The recumbent rams that welcome your approach to the temple have something about them of good-natured guard dogs waiting for a pat on the nose. Beyond the first pylon, the organized tour production line becomes immediately apparent, yet so too does the curious fact that it is just that: a line. Step a few yards to the left or right in even the busiest part of the temple and you find yourself in blissful solitude.
I suddenly become aware of having a sphinx-like smile fixed on my own face, a look that at home could have me put away. I am completely in my element. For the previous twenty years of my life, many of my moments of real happiness have come while exploring medieval churches, cathedrals and monasteries; sometimes I was even paid for it. But if Fountains Abbey is the sweet shop, this is a veritable chocolate factory. And as at home, among the remains of a later era, the pleasures of exploring are not just academic – reading inscriptions, recognizing figures and phrases of text – but are in the main purely atmospheric. What gets you high are the shafts of light pouring through an opening in roof stones, the conjunction of carved yellow sandstone, towering palm trees and a deep blue sky. In the case of this particular explorer, at least, sweet dreams are made of this.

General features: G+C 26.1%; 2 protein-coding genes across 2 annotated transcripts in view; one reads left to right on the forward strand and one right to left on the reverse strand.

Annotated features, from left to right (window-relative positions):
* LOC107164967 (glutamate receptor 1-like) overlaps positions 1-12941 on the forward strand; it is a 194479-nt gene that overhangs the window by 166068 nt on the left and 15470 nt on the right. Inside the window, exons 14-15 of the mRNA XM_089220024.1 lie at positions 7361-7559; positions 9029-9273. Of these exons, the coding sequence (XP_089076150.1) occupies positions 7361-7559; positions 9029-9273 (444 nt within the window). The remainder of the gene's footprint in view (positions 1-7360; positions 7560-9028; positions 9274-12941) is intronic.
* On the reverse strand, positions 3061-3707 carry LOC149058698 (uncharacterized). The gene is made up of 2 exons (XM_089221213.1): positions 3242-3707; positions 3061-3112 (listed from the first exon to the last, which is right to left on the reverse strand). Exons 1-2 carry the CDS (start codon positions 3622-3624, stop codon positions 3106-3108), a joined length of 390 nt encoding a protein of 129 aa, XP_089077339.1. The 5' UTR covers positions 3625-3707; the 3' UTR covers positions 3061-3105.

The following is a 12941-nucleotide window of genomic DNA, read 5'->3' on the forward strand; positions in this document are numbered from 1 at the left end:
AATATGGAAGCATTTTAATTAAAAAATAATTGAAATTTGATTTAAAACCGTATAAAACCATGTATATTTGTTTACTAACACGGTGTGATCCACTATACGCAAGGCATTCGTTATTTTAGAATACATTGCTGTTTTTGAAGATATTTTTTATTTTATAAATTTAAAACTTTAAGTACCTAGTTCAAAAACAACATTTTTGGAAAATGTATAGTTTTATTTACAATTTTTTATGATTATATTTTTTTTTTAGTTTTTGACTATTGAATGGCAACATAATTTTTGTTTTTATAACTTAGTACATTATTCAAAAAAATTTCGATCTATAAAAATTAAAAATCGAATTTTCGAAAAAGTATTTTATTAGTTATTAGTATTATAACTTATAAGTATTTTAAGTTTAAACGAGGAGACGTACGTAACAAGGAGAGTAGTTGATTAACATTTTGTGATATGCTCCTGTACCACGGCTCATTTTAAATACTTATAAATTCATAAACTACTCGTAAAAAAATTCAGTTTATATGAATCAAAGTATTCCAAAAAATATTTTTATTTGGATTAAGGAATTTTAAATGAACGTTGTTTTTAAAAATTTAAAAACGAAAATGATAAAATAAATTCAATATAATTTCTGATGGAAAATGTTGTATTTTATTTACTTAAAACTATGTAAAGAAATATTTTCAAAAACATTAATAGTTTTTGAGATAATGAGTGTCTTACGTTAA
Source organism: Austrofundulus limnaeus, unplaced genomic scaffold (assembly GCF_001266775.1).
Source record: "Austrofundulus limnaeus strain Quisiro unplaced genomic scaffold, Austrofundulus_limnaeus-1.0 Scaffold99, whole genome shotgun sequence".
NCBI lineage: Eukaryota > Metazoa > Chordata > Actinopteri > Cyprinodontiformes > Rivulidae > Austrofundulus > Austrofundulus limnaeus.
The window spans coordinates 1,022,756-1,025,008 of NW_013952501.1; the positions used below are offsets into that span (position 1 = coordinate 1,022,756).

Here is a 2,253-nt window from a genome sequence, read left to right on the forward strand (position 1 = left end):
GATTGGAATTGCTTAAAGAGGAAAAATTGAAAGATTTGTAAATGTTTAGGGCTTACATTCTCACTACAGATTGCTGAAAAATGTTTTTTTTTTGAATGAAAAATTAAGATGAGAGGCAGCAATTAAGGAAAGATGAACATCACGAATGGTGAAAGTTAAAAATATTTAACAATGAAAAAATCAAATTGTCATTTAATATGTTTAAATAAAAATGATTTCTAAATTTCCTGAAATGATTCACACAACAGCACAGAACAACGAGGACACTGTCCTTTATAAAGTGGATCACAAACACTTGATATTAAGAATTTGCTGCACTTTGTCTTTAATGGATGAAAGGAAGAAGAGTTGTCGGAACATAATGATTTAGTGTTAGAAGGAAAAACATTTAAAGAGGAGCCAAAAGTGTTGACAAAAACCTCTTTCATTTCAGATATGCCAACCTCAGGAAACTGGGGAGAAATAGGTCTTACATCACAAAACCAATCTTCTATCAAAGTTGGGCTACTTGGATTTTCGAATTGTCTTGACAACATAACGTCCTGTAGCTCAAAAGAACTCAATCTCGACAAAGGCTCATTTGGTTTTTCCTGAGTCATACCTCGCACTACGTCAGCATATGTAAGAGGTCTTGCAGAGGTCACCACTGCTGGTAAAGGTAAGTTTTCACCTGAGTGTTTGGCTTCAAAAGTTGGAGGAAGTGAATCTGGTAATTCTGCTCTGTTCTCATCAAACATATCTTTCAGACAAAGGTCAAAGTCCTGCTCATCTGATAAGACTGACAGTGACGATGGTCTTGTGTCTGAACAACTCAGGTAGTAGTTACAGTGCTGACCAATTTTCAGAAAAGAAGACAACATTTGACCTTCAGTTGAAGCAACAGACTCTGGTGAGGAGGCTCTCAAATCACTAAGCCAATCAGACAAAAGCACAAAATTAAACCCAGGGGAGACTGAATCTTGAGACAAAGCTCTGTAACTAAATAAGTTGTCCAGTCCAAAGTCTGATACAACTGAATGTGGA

At times you don’t know where to look, you are in danger of sensory overload. The best response is to go with the flow, to read the temple as you would a landscape – a sense of real beauty comes through an appreciation of the whole rather than just the particular. Throughout my time in this greatest of temples on Earth the auditory background is the call to prayer and preaching from scores of mosques. At one and the same time this seems fitting and incongruous. It serves to remind you that this is a place in which for centuries mankind has sought to penetrate the most profound mysteries, a quest that continues to this day, albeit in different forms. Yet somehow the continual wailing seems like a desperate attempt to assert a moral authority over what was arguably a far greater civilization and culture of ideas than anything that has come since.
Then suddenly, here it is: the Great Hypostyle Hall. For someone who has spent so long contemplating this place, I am strangely unprepared for its effect on me. It’s not simply a question of scale; personally I would be bored by the tour guides’ endless litany of measurements. But when I look up at the open papyrus tops of the central columns I suddenly feel that I am about to cry and then, on realising that I am not entirely alone, I experience a tinge of embarrassment at such an emotional response in public.
But as I move away from the central production line towards the shaded sanctuary of the temple sides the stones themselves seem to reassure me – it’s all right. I know some people in this place feel an almost overpowering sense of the deliberate obfuscation of a male priesthood. My primary emotion, however, is an intense in-pouring of maternal love and a presence that is recognizably female, a reaction that is particularly unexpected among a forest of towering columns and carvings of so many ithyphallic gods. It is as if I have returned to the very womb of mankind.
(Adapted from Leaving Thebes, 2009)